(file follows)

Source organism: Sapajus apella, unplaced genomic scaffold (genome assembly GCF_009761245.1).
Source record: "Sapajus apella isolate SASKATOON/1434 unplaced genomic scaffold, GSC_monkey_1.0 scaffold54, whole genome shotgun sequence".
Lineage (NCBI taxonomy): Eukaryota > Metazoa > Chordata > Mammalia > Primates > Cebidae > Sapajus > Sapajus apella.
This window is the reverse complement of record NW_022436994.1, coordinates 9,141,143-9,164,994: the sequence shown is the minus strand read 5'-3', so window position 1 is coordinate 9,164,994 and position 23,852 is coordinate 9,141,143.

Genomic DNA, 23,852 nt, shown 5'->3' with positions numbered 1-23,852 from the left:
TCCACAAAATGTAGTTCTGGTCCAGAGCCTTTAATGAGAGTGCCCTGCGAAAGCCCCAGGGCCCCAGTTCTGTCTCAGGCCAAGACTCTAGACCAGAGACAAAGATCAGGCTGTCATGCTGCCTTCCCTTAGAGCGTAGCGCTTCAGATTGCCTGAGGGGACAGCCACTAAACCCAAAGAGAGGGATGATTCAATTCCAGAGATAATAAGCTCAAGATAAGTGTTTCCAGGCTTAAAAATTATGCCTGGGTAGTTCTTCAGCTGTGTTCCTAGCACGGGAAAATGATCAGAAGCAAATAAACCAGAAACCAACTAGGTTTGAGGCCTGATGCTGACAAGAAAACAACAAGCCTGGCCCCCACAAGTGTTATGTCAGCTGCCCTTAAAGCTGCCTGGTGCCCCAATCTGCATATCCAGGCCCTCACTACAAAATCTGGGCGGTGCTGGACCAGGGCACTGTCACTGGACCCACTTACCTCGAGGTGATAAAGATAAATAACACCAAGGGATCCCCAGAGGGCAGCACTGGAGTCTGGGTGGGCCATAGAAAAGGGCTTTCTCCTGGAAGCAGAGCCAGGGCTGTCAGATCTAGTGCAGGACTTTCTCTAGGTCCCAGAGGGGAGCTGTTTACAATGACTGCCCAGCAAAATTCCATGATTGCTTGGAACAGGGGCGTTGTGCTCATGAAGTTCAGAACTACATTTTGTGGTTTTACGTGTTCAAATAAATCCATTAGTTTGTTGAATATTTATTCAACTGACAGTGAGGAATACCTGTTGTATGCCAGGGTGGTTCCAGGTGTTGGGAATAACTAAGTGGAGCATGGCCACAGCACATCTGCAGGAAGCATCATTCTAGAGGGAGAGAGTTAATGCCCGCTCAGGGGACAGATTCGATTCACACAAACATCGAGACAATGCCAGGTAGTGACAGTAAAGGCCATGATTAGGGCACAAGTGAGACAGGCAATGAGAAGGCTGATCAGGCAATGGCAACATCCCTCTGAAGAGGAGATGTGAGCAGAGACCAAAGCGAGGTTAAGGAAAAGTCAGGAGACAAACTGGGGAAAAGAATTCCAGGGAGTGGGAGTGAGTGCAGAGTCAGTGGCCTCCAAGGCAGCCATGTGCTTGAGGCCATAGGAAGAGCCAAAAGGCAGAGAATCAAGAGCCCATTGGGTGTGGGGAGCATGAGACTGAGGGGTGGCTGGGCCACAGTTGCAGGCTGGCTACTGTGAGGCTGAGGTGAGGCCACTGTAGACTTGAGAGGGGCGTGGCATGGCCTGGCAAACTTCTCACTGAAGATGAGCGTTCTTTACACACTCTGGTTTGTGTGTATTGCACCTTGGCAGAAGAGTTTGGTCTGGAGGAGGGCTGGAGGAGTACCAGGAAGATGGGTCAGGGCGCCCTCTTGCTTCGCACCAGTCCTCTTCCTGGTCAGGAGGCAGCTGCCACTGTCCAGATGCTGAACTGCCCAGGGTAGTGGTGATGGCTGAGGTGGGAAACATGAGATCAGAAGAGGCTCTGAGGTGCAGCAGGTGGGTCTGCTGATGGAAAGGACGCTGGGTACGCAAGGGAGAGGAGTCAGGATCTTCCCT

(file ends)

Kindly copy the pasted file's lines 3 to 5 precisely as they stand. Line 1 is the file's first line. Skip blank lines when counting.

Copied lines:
Lineage (NCBI taxonomy): Eukaryota > Metazoa > Chordata > Mammalia > Primates > Cebidae > Sapajus > Sapajus apella.
This window is the reverse complement of record NW_022436994.1, coordinates 9,141,143-9,164,994: the sequence shown is the minus strand read 5'-3', so window position 1 is coordinate 9,164,994 and position 23,852 is coordinate 9,141,143.

Genomic DNA, 23,852 nt, shown 5'->3' with positions numbered 1-23,852 from the left: